Monday, July 20, 2009

40th anniversary of Apollo 11

Most people my age can remember where they were and what they were doing on days of tragedy... Kennedy's assassination, Elvis's death (okay, so maybe it was just my sister Joan and me), the Challenger explosion, 911... among others.

But among the sadness there was one amazing, sparkling, golden moment when one was proud to be an American and the world held its' collective breath. That was the moment Neil and Buzz landed on the moon (and Michael Collins was orbiting it). I've heard estimates that 1/5th of the world's population watched the live telecast.

I remember the days the spacecraft headed for the moon and the excitement leading up to those words "the Eagle has landed". Later those words, "One small step for "a" man, one giant leap for mankind".

Armstrong swears he put in the "a" and people didn't hear it correctly. As a fellow Midwesterner, I believe him. We don't say "AAAAA", we say "uuuhhhhh" so some would hear the "for uhhh man" and miss it, especially East coast type people.

Not to mention any names.... certain people from New England who like to tease us about our cornfields and soybeans. But I digress...

Like so many in my generation, I was fascinated with space travel and with NASA. I wanted to be an astronaut, which is hard to believe today since I'm claustrophobic and hate to fly. But it wasn't about the flying... it was the magic of it all.

All that science, and math, and engineering... slide rules and pencils in pocket protectors... computers that took up an entire chilled room.

I've always had a thing for engineers. Even if they are weird. I married one, I have lots of friends who are engineers, and my son is minoring in engineering... believe me. They are a peculiar people.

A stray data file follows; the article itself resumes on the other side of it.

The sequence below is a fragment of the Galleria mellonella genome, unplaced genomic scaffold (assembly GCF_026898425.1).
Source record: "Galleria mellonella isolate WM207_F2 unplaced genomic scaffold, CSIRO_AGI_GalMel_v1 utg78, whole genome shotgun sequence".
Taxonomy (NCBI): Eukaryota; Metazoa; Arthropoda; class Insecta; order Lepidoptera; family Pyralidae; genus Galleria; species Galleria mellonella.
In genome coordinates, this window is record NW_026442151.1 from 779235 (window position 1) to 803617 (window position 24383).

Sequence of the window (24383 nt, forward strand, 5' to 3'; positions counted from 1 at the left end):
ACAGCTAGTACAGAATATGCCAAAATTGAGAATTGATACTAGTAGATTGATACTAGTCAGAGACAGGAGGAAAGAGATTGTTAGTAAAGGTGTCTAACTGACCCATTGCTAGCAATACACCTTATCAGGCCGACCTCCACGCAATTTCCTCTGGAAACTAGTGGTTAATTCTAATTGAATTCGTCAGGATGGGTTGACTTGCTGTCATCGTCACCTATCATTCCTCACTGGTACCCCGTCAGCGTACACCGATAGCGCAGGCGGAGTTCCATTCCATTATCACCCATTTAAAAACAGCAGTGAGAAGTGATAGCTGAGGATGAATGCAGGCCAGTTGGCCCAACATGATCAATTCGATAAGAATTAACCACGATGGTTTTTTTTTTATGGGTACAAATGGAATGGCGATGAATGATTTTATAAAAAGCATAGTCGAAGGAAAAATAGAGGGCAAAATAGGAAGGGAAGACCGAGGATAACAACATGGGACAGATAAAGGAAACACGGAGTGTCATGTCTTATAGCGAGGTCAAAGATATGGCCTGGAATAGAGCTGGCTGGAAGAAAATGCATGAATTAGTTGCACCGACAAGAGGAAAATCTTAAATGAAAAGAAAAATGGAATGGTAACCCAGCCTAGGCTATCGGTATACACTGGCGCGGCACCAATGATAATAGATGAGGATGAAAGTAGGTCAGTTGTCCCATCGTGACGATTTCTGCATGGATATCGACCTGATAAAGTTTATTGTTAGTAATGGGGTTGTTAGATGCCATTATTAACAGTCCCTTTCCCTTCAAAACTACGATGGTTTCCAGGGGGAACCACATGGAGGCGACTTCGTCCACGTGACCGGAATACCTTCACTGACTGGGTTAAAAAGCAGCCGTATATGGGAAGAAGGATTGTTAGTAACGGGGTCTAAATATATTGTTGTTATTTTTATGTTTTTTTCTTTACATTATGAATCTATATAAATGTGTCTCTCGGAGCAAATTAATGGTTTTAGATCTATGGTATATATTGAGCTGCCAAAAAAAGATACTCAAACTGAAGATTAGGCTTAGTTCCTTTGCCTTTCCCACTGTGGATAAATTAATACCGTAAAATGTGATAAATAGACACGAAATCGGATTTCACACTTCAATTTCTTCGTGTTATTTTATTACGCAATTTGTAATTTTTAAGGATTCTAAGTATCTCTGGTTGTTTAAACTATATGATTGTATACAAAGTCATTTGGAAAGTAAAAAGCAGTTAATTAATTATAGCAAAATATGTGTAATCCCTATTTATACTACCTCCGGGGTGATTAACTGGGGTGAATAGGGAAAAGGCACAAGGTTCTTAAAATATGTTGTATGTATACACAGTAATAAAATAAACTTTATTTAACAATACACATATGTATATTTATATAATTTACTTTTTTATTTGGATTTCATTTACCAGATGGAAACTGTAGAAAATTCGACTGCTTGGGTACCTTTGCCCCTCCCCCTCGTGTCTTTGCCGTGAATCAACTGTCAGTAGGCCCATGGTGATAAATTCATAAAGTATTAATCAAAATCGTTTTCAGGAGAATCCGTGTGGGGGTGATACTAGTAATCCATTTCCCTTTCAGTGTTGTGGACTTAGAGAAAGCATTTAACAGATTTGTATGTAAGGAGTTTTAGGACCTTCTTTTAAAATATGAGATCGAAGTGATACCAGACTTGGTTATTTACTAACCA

Sometimes we talk about the "good old days" and they probably were not quite as fun and interesting as we remember. But not the space race... it was everything and more. It defined a generation which was full of hope for the future, a passion for science, and national pride to "beat the Russians" in the race for space.

We could use a lot more of that today.

I still am and always will be... proud of everyone who works for, in, with... and around... NASA.

7 comments:

hmsclmom@peplepc.com said...

I was blessed to have met and talked to Neil Armstrong on several occasions. I remember being so impressed to meet a "real astronaut" when I was a child. He is a very private person and did not talk much about that special day in our country's history.

Vee said...

Yes, it's a wonderful group of scientists who have done so much for this country and the world. I thank them every time I think of flexible hoses. I remember that day well as I was ill on the sofa with a nasty summer flu, but I wasn't going to miss watching for anything.

Anonymous said...

Yes I remember it too...I watched with my family. We were soooo excited and nervous watching it. My parents were I think, even more excited than I was. They had been children when the very first planes came out then to see a space ship go to the moon ALL IN ONE LIFETIME. That really was a giant step for mankind!! Jody

Mrs.Rabe said...

I remember my parents got my older brother and I up to watch it on tv - my dad took polaroids of it off the tv!

My dad's dad worked as a supervisor or something like that on the giant Vehicle Assembly Building at Kennedy Space Center - where they used to "assemble" the giant rockets. Now they store the shuttles there!

I remember being in such awe when watching the movie "Apollo 13" and the scientists had to figure the equation for being able to get them back to earth - they all used slide rules - and all got the exact same answer!

What an amazing time to live!

Duchess of Tea said...

Lovely lovely blog, I enjoyed myself and will return to read more. I am now a proud follower of your blog.
Duchess xx

Packrat said...

Yes, I remember the landing, too. Where has our pride gone?

As to engineers being peculiar - that is really funny. My daughter and I just had this discussion the other day. She is sort of dating an engineer and her best friend (engineering major) is doing an internship for NASA this summer.

Molly said...

Thank you for sharing your lovely blog and memories of Apollo 11. It means a lot to our family, too, since my father-in-law had a part of the recovery mission on the USS Hornet. We were so proud to share his story with our hometown: http://www.spokesman.com/stories/2009/jul/20/spokane-valley-man-had-hand-apollos-recovery/?audio

Have a lovely week!
Molly